Avoid Antibiotic & Alcohol Mouth Washes

19 Apr

Our basic premise is that your body is amazing. You get a do over. It doesn’t take that long, and it isn’t that hard if you know what to do. In these notes, we give you a short course in what to do so it becomes easy for you and for you to teach others. We want you to know how much control you have over both the quality and length of your life.

  1. Q) “My husband read in one of your books—either the new YOU: Staying Young, or This Is YOUR Do-Over, we bought both, and he can’t find the reference now—that a way to prevent or reverse heart disease was to avoid antibacterial or alcohol-containing mouth washes. He started to follow that, and within 3 weeks his heart pain—angina his doc said—went away. Why did that work?” Joan, Alameda, Calif.

A: Most of us have a pretty limited view of what’s swirling around inside our bodies. We’ve got our organs, our bones, our blood and water, our chemicals, and some muscle and fat all jumbled together to form a miraculous being that has the ability to toss a ball, solve complex math equations, or do both at the same time. Essentially, we think our bodies are biologically constant. Besides what we put inside our bodies (and then, obviously, what comes out later), it might seem like we’re made with a set amount of chemicals, nerves, and gook that forever coexist in our bodies. Either we have a lot or a little of chemical A or neurotransmitter B, so to speak.

But that’s hardly the case, especially when it comes to one of the biological explanations of chest pain and aging. Over a few weeks, or even days, we can modify these precious molecules to tune up our bodies. And avoiding some things that harm us in weird ways, like avoiding antibacterial or alcohol mouth wash, is one strategy. Now before I go further on the benefits of avoiding these, let me state that these have a benefit too—so if your dentist has said you have to use one after a dental procedure or because it is the only way for you to prevent periodontal disease (flossing and seeing a dental pro every six months are two of the many others), do not drop them—talk to your dental pro first about alternatives. Now back to our story about how you can quickly change your chemicals…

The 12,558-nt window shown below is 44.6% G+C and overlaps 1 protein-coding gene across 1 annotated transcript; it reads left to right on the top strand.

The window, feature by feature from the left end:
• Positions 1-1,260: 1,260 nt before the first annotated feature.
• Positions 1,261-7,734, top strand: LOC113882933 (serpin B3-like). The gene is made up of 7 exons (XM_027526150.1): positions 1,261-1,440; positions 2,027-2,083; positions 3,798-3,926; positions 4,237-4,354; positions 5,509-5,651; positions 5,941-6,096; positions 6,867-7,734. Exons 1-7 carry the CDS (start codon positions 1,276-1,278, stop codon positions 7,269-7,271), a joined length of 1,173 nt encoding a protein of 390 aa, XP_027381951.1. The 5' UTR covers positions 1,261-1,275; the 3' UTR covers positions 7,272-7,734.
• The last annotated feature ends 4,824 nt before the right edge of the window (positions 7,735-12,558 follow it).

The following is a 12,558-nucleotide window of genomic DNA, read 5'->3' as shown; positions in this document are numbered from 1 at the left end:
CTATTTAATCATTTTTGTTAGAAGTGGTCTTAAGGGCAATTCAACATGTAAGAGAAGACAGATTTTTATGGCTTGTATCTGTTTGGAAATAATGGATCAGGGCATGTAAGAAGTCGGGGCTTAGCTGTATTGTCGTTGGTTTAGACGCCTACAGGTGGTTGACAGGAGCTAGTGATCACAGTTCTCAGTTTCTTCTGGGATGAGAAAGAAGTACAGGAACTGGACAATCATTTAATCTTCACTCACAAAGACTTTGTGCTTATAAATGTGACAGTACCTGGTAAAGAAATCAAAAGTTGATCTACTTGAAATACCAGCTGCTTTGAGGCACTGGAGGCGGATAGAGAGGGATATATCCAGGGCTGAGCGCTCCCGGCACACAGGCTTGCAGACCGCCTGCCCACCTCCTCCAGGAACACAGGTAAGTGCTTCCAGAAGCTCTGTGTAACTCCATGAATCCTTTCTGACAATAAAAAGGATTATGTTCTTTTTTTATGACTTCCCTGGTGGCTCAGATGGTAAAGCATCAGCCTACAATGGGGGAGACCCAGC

Inside your body, you have a short-lived gas that tremendously affects your body’s function. This gas—called nitric oxide—has a half-life that’s just a few seconds long. Like a wind that comes in and blows away pollution, nitric oxide (NO for short) is fleeting and exhilarating. You have nitric oxide, then you don’t. (Before you start winking with sweet remembrances, nitric oxide isn’t the same thing as nitrous oxide, the laughing gas used as an anesthetic and at some parties.)

So what? We’ve all got gas from time to time.

But we’re not talking about gas that clears dinner parties; we’re talking about the kind that’s important enough to have generated a Nobel Prize in Medicine, and important enough to influence whether your hubby has a heart attack. Nitric oxide plays a fundamental role in keeping a body healthy, and the reverse is also true. In many diseases, the production of nitric oxide is impaired, and that leads to (or contributes to) cell injury or the dysfunction of organs.